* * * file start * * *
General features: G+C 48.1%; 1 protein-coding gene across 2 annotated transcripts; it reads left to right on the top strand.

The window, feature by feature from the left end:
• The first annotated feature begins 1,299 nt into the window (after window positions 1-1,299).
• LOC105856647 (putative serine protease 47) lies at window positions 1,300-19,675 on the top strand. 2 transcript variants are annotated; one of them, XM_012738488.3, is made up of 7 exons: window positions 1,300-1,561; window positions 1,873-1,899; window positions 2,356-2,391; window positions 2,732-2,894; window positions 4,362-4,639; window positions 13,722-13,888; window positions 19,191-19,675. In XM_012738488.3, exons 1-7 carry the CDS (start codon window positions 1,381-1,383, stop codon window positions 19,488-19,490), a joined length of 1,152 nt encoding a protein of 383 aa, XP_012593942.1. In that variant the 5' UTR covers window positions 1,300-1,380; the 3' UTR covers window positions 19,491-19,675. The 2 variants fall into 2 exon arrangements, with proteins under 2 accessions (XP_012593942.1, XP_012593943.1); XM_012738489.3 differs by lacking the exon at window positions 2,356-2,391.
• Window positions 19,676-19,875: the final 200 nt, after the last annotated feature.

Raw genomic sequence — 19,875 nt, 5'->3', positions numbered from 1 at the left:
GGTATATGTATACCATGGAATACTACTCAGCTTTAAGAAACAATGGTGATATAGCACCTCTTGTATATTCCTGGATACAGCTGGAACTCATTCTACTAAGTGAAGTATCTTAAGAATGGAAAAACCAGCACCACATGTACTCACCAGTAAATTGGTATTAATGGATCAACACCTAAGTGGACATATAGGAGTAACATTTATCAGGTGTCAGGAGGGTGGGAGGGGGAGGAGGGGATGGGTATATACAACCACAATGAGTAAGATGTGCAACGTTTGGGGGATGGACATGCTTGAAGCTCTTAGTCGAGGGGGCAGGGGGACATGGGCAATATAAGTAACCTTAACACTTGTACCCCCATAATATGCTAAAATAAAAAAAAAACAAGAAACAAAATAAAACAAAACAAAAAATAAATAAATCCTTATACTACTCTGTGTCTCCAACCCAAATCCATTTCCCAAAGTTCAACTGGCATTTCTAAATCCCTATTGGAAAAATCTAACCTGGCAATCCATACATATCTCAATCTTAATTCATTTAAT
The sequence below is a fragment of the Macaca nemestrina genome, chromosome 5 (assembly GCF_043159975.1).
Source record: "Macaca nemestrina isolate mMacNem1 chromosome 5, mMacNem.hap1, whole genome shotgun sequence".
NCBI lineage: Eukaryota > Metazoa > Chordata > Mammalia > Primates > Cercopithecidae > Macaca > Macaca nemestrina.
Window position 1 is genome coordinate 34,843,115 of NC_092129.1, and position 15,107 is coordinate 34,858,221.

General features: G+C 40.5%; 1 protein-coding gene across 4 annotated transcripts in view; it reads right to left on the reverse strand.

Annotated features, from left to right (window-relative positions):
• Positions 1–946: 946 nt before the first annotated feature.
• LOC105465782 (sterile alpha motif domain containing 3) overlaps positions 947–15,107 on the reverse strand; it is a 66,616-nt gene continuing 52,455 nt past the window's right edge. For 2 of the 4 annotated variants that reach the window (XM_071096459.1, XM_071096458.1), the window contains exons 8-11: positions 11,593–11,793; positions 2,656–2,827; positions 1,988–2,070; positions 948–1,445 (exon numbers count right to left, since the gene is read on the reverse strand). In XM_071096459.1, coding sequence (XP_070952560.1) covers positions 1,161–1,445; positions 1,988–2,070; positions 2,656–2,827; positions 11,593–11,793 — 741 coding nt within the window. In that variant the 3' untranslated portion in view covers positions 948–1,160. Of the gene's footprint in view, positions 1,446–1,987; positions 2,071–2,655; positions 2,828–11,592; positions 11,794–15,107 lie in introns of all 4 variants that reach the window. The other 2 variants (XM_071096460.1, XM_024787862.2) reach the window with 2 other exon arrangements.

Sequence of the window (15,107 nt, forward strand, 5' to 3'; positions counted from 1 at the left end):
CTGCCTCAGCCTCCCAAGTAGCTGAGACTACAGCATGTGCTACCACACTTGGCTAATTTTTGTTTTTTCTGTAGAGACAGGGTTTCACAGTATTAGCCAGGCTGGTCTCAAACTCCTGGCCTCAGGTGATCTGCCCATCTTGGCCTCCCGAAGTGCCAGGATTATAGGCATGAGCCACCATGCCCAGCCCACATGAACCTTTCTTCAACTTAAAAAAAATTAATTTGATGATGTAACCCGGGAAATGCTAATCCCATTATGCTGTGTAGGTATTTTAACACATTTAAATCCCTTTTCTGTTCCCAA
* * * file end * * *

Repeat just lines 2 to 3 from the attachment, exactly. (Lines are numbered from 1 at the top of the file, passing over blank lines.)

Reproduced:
The window, feature by feature from the left end:
• The first annotated feature begins 1,299 nt into the window (after window positions 1-1,299).